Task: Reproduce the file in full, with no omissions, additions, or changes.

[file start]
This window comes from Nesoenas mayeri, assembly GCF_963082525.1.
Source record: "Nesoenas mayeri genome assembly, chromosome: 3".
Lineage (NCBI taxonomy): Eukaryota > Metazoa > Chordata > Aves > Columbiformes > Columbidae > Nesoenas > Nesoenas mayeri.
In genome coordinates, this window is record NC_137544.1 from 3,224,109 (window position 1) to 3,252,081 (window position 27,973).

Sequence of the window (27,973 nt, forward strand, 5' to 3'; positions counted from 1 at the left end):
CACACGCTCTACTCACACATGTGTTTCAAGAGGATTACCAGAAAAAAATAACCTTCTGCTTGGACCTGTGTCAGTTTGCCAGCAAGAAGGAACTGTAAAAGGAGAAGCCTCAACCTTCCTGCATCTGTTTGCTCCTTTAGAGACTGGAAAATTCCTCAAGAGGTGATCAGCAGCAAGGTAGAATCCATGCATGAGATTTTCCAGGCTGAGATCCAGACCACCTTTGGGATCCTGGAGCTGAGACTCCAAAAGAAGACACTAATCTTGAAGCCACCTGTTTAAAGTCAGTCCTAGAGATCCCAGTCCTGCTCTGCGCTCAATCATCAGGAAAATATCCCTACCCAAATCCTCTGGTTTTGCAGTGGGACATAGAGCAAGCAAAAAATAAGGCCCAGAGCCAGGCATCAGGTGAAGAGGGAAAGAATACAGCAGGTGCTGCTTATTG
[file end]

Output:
This window comes from Nesoenas mayeri, assembly GCF_963082525.1.
Source record: "Nesoenas mayeri genome assembly, chromosome: 3".
Lineage (NCBI taxonomy): Eukaryota > Metazoa > Chordata > Aves > Columbiformes > Columbidae > Nesoenas > Nesoenas mayeri.
In genome coordinates, this window is record NC_137544.1 from 3,224,109 (window position 1) to 3,252,081 (window position 27,973).

Sequence of the window (27,973 nt, forward strand, 5' to 3'; positions counted from 1 at the left end):
CACACGCTCTACTCACACATGTGTTTCAAGAGGATTACCAGAAAAAAATAACCTTCTGCTTGGACCTGTGTCAGTTTGCCAGCAAGAAGGAACTGTAAAAGGAGAAGCCTCAACCTTCCTGCATCTGTTTGCTCCTTTAGAGACTGGAAAATTCCTCAAGAGGTGATCAGCAGCAAGGTAGAATCCATGCATGAGATTTTCCAGGCTGAGATCCAGACCACCTTTGGGATCCTGGAGCTGAGACTCCAAAAGAAGACACTAATCTTGAAGCCACCTGTTTAAAGTCAGTCCTAGAGATCCCAGTCCTGCTCTGCGCTCAATCATCAGGAAAATATCCCTACCCAAATCCTCTGGTTTTGCAGTGGGACATAGAGCAAGCAAAAAATAAGGCCCAGAGCCAGGCATCAGGTGAAGAGGGAAAGAATACAGCAGGTGCTGCTTATTG